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NI Water Urges Public to Use Pesticides Responsibly

09 September 2021 17:10

 | NI Water News

NI Water is calling on the public to take care when using pesticides in the amenity sector - in the garden, on the golf course or other public spaces.

Amenity pesticides are defined as those used in the urban environment (defined as any non-agricultural, horticultural, forestry or home or garden use), to maintain amenity and protect buildings.

We aim to keep our lawns looking as good as possible but all too often weeds and moss seem to grow faster than the grass and it is a constant struggle keeping the weeds under control. This often involves a trip to the local garden centre or DIY store to pick up a weed-control product to spray on the lawn. For the more professional users in the amenity sector, such as golf clubs, hotels or leisure parks, careful use of pesticides is also essential. Keeping these areas looking pristine for visitors is critical to our businesses but protecting our watercourses is equally as important. Many of the products used contain pesticides, which can often be detected in watercourses right across Northern Ireland.

It is essential these products are used carefully:

  • always read the label, do not spray near water,
  • dispose of containers carefully; and
  • never wash the products down the gulley or drain. Very small amounts of pesticide concentrate can have a significant effect on raw water quality.

Many of the products used for weed control in lawn and turf management contain the herbicide MCPA, which is a particular problem in our drinking water catchments. MCPA is water-soluble, it does not bind to soil particles and therefore more prone to leaching and run-off to nearby waterbodies.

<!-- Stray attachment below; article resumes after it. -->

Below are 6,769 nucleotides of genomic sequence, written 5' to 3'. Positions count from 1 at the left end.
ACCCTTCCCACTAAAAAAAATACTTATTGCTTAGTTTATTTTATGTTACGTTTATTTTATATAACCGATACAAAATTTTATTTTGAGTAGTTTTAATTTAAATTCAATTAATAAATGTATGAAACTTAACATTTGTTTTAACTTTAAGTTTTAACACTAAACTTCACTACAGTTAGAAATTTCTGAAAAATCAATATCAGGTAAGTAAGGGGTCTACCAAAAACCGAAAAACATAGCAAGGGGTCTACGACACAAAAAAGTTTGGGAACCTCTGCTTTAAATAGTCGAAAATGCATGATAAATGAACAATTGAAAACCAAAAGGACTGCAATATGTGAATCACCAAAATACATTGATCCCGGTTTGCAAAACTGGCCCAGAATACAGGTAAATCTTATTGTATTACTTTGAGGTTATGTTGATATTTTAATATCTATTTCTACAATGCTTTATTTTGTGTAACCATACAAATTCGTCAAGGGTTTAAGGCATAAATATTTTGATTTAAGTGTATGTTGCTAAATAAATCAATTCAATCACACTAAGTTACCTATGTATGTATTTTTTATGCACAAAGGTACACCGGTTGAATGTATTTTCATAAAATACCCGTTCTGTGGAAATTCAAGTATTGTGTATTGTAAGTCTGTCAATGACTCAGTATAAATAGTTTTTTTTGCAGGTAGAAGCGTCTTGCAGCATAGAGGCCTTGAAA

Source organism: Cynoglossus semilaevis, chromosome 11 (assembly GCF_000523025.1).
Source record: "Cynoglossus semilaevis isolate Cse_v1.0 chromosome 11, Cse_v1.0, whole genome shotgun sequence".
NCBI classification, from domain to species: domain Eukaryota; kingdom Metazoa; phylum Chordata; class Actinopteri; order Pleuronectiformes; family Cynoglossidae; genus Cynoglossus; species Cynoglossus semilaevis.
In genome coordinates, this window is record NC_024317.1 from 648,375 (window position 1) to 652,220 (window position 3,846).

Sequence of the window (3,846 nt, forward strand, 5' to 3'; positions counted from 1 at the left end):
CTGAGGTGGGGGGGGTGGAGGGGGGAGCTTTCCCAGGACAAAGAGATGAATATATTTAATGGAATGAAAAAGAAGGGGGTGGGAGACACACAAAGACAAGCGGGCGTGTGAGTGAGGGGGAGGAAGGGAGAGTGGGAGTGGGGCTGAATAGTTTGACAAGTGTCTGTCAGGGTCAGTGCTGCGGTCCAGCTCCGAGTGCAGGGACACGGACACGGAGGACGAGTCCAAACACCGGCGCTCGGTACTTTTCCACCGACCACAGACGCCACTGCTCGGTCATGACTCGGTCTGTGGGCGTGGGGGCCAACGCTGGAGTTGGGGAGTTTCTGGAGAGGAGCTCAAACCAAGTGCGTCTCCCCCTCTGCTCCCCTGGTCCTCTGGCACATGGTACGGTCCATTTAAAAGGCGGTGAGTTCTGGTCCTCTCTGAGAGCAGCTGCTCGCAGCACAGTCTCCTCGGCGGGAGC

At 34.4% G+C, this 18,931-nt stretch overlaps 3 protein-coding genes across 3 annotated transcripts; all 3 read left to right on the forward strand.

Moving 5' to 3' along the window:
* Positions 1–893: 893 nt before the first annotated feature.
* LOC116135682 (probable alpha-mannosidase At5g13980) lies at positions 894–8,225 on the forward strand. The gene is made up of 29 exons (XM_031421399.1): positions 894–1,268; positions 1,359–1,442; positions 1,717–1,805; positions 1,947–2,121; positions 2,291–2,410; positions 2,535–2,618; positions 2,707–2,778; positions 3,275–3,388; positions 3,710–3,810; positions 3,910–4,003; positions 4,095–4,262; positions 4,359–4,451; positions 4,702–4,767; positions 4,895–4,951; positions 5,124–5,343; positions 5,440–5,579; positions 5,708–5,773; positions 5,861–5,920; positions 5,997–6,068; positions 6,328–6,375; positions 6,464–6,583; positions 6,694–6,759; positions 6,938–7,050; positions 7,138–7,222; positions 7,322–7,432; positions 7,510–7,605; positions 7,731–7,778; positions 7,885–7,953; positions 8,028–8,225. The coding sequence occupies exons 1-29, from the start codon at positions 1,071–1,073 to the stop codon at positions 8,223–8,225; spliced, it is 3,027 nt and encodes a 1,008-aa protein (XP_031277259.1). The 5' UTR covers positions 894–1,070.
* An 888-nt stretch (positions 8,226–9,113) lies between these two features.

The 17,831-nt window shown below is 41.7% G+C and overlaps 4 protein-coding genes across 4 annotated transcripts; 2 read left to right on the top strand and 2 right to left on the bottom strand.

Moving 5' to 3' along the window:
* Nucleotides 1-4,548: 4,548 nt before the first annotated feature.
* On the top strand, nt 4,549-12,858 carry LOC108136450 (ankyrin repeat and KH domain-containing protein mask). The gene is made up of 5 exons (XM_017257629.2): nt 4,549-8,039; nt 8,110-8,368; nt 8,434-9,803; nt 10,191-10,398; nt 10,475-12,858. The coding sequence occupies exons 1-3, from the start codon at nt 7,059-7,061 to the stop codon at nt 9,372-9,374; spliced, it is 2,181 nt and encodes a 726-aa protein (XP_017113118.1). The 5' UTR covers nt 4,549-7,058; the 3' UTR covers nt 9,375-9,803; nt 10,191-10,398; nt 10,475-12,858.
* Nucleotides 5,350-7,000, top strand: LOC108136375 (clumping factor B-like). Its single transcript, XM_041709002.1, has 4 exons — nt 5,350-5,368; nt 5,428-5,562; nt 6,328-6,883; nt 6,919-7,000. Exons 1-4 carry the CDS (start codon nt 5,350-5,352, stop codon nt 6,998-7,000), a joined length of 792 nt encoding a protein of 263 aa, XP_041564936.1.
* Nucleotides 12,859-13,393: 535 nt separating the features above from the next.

In recent years, NI Water have detected high levels of the herbicide MCPA in many of our rivers and lakes. Particularly affected are the River Faughan, River Strule, River Camowen, River Derg and Lower Bann as well as Lough Erne, Glenhordial, Clay Lake and Seagahan catchment areas. These are all sources for drinking water abstraction so it is in everybody’s interest to reduce our MCPA levels.

Rebecca Allen, Catchment Liaison Officer, comments, “Whilst we all want our lawns and gardens to be looking at their best, we must always take care when using pesticides. Care when disposing of containers, washing up and when spraying near water is particularly important to ensure MCPA does not get into our watercourses. In recent years there have been concerning, raised levels of MCPA in many of our water sources. Removing it from our water is difficult and expensive to treat in order to provide the high quality drinking water we all expect.”

The Water Catchment Partnership is calling on everyone to take care when using and disposing of chemicals and pesticides to help improve water quality. The WCP was founded in 2013 and has been active since then in highlighting the pesticide problems in raw water.   The WCP will have a stand at Balmoral Show on 22-25th Sept, so please feel free to visit and hopefully we can help with some useful advice when using pesticides.


For further information, please contact NI Water press office on

Notes to editors:

1. The Water Catchment Partnership was established in 2013 to help address significant water quality issues in Northern Ireland.  Their aim is to proactively work together to promote and raise awareness of best practice when using pesticides in the garden or on the farm, through a voluntary approach to improve water quality.  Pesticides include herbicides, weed killers, fungicides and insecticides.

2. The Water Catchment partnership is a working partnership established from representatives from Ulster Farmers Union, Northern Ireland Water, Northern Ireland Environment Agency, Department of Agriculture, Environment and Rural Affairs, College of Agriculture, Food and Rural Enterprise and the Voluntary Initiative. Their aim is to deliver one message incorporating the ethos from all organisations to effectively tackle the problem of pesticides in the water environment particularly in Drinking Water areas.

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